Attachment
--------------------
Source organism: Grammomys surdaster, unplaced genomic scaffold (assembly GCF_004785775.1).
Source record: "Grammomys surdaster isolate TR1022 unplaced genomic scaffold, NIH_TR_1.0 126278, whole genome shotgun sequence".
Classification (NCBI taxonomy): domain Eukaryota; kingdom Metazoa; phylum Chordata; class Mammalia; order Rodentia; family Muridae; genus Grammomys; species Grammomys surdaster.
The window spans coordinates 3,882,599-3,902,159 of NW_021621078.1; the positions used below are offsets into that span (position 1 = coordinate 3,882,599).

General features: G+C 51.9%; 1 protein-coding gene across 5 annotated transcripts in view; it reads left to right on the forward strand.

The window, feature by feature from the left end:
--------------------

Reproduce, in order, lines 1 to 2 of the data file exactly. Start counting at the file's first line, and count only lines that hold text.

Source organism: Grammomys surdaster, unplaced genomic scaffold (assembly GCF_004785775.1).
Source record: "Grammomys surdaster isolate TR1022 unplaced genomic scaffold, NIH_TR_1.0 126278, whole genome shotgun sequence".